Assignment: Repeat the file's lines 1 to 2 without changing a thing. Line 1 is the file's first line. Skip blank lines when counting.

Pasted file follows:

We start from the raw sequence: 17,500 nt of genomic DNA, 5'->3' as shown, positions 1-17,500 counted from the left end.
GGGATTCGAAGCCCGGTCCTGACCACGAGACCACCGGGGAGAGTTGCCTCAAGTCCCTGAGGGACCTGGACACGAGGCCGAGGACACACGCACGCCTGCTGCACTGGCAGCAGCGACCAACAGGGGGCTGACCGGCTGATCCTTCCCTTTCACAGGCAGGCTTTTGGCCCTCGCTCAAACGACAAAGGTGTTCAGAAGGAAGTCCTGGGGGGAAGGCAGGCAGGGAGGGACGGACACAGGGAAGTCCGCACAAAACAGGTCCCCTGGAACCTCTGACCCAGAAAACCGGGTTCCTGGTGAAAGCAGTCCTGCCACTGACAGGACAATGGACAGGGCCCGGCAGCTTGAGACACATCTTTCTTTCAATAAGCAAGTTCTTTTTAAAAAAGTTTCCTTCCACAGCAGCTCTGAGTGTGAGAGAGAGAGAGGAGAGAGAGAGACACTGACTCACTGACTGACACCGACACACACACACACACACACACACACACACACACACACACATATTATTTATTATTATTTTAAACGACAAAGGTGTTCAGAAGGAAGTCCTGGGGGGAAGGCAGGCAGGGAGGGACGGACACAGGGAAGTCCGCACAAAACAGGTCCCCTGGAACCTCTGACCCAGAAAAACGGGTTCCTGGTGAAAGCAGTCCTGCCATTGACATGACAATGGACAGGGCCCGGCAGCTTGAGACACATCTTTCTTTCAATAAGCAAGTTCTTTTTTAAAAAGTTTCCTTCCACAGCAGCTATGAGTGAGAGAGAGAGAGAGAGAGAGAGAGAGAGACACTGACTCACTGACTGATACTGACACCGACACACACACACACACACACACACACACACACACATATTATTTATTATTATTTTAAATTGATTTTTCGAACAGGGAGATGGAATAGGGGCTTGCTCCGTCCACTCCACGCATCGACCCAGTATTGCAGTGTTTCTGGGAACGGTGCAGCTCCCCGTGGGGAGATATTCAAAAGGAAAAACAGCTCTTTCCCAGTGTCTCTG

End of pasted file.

We start from the raw sequence: 17,500 nt of genomic DNA, 5'->3' as shown, positions 1-17,500 counted from the left end.
GGGATTCGAAGCCCGGTCCTGACCACGAGACCACCGGGGAGAGTTGCCTCAAGTCCCTGAGGGACCTGGACACGAGGCCGAGGACACACGCACGCCTGCTGCACTGGCAGCAGCGACCAACAGGGGGCTGACCGGCTGATCCTTCCCTTTCACAGGCAGGCTTTTGGCCCTCGCTCAAACGACAAAGGTGTTCAGAAGGAAGTCCTGGGGGGAAGGCAGGCAGGGAGGGACGGACACAGGGAAGTCCGCACAAAACAGGTCCCCTGGAACCTCTGACCCAGAAAACCGGGTTCCTGGTGAAAGCAGTCCTGCCACTGACAGGACAATGGACAGGGCCCGGCAGCTTGAGACACATCTTTCTTTCAATAAGCAAGTTCTTTTTAAAAAAGTTTCCTTCCACAGCAGCTCTGAGTGTGAGAGAGAGAGAGGAGAGAGAGAGACACTGACTCACTGACTGACACCGACACACACACACACACACACACACACACACACACACACACATATTATTTATTATTATTTTAAACGACAAAGGTGTTCAGAAGGAAGTCCTGGGGGGAAGGCAGGCAGGGAGGGACGGACACAGGGAAGTCCGCACAAAACAGGTCCCCTGGAACCTCTGACCCAGAAAAACGGGTTCCTGGTGAAAGCAGTCCTGCCATTGACATGACAATGGACAGGGCCCGGCAGCTTGAGACACATCTTTCTTTCAATAAGCAAGTTCTTTTTTAAAAAGTTTCCTTCCACAGCAGCTATGAGTGAGAGAGAGAGAGAGAGAGAGAGAGAGAGACACTGACTCACTGACTGATACTGACACCGACACACACACACACACACACACACACACACACACATATTATTTATTATTATTTTAAATTGATTTTTCGAACAGGGAGATGGAATAGGGGCTTGCTCCGTCCACTCCACGCATCGACCCAGTATTGCAGTGTTTCTGGGAACGGTGCAGCTCCCCGTGGGGAGATATTCAAAAGGAAAAACAGCTCTTTCCCAGTGTCTCTG